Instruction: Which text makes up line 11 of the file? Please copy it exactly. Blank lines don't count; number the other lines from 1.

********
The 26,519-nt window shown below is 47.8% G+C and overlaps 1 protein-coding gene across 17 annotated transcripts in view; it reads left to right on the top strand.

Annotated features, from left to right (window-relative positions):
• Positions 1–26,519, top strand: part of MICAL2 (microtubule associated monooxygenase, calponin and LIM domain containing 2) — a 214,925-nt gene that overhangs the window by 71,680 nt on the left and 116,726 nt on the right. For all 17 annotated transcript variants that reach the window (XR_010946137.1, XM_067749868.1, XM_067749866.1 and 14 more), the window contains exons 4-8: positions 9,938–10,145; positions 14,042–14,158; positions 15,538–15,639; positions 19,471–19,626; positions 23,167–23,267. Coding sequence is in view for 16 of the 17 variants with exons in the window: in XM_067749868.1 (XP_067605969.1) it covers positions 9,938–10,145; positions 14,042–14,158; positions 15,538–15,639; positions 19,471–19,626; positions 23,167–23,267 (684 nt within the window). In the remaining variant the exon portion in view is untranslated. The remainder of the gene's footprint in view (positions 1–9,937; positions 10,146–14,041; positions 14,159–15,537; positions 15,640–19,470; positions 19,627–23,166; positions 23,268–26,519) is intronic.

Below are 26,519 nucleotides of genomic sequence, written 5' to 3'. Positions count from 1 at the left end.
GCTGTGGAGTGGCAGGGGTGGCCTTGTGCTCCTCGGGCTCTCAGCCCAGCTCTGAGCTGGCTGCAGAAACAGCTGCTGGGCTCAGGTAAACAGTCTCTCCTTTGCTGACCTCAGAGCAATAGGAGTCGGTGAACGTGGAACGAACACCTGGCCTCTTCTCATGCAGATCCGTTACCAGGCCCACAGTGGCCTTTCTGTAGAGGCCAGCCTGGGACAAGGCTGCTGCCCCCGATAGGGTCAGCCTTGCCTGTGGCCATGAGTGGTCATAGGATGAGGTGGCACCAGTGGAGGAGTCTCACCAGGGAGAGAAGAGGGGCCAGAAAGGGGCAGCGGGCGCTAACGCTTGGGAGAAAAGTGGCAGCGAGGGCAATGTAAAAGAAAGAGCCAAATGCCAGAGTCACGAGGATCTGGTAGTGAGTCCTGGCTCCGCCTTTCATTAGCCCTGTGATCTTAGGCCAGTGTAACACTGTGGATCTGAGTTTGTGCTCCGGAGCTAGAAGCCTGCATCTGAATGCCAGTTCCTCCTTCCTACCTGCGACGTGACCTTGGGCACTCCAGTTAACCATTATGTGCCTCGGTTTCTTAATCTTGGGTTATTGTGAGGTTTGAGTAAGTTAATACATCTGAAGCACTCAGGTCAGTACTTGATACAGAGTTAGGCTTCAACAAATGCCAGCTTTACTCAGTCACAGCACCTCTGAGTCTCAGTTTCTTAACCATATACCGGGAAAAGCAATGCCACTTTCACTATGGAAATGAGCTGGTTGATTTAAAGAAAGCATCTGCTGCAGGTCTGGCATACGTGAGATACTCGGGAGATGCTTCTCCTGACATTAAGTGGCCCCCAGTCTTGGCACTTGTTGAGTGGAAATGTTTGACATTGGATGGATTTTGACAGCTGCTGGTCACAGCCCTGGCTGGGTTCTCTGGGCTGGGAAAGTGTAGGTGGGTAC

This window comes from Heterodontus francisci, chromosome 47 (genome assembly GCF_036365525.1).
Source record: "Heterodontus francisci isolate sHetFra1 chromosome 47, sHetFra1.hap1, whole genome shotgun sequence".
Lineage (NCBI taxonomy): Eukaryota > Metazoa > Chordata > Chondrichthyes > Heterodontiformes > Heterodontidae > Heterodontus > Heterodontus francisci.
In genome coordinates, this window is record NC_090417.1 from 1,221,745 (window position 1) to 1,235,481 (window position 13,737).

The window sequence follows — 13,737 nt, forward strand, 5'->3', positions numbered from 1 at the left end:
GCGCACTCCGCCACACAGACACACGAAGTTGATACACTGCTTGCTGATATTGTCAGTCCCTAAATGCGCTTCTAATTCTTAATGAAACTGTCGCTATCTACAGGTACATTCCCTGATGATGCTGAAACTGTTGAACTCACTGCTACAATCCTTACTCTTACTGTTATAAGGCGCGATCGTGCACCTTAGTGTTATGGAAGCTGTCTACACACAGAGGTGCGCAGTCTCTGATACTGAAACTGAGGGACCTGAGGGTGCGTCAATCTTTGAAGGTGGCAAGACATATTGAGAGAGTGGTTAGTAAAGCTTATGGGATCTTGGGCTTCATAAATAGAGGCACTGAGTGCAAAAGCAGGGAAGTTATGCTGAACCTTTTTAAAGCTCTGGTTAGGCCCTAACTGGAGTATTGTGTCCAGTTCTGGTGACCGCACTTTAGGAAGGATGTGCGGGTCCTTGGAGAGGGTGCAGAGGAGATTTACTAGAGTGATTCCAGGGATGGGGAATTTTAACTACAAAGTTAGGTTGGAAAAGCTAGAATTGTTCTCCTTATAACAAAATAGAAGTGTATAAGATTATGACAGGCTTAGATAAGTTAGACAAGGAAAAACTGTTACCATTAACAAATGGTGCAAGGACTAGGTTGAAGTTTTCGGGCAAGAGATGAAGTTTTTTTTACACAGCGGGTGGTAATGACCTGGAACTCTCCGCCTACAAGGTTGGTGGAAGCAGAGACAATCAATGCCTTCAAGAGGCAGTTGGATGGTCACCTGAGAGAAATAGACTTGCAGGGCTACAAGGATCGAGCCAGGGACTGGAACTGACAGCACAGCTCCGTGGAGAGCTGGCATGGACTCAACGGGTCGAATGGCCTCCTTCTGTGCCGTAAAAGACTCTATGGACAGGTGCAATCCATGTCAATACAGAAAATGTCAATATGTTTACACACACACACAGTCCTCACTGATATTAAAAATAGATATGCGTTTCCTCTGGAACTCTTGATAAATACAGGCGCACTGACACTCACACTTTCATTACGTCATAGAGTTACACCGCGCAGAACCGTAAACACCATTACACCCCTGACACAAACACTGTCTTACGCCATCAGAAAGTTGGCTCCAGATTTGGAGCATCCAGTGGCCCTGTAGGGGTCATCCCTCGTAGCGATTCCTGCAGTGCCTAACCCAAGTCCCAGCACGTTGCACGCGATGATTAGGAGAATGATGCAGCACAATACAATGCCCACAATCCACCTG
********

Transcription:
GCGCACTCCGCCACACAGACACACGAAGTTGATACACTGCTTGCTGATATTGTCAGTCCCTAAATGCGCTTCTAATTCTTAATGAAACTGTCGCTATCTACAGGTACATTCCCTGATGATGCTGAAACTGTTGAACTCACTGCTACAATCCTTACTCTTACTGTTATAAGGCGCGATCGTGCACCTTAGTGTTATGGAAGCTGTCTACACACAGAGGTGCGCAGTCTCTGATACTGAAACTGAGGGACCTGAGGGTGCGTCAATCTTTGAAGGTGGCAAGACATATTGAGAGAGTGGTTAGTAAAGCTTATGGGATCTTGGGCTTCATAAATAGAGGCACTGAGTGCAAAAGCAGGGAAGTTATGCTGAACCTTTTTAAAGCTCTGGTTAGGCCCTAACTGGAGTATTGTGTCCAGTTCTGGTGACCGCACTTTAGGAAGGATGTGCGGGTCCTTGGAGAGGGTGCAGAGGAGATTTACTAGAGTGATTCCAGGGATGGGGAATTTTAACTACAAAGTTAGGTTGGAAAAGCTAGAATTGTTCTCCTTATAACAAAATAGAAGTGTATAAGATTATGACAGGCTTAGATAAGTTAGACAAGGAAAAACTGTTACCATTAACAAATGGTGCAAGGACTAGGTTGAAGTTTTCGGGCAAGAGATGAAGTTTTTTTTACACAGCGGGTGGTAATGACCTGGAACTCTCCGCCTACAAGGTTGGTGGAAGCAGAGACAATCAATGCCTTCAAGAGGCAGTTGGATGGTCACCTGAGAGAAATAGACTTGCAGGGCTACAAGGATCGAGCCAGGGACTGGAACTGACAGCACAGCTCCGTGGAGAGCTGGCATGGACTCAACGGGTCGAATGGCCTCCTTCTGTGCCGTAAAAGACTCTATGGACAGGTGCAATCCATGTCAATACAGAAAATGTCAATATGTTTACACACACACACAGTCCTCACTGATATTAAAAATAGATATGCGTTTCCTCTGGAACTCTTGATAAATACAGGCGCACTGACACTCACACTTTCATTACGTCATAGAGTTACACCGCGCAGAACCGTAAACACCATTACACCCCTGACACAAACACTGTCTTACGCCATCAGAAAGTTGGCTCCAGATTTGGAGCATCCAGTGGCCCTGTAGGGGTCATCCCTCGTAGCGATTCCTGCAGTGCCTAACCCAAGTCCCAGCACGTTGCACGCGATGATTAGGAGAATGATGCAGCACAATACAATGCCCACAATCCACCTG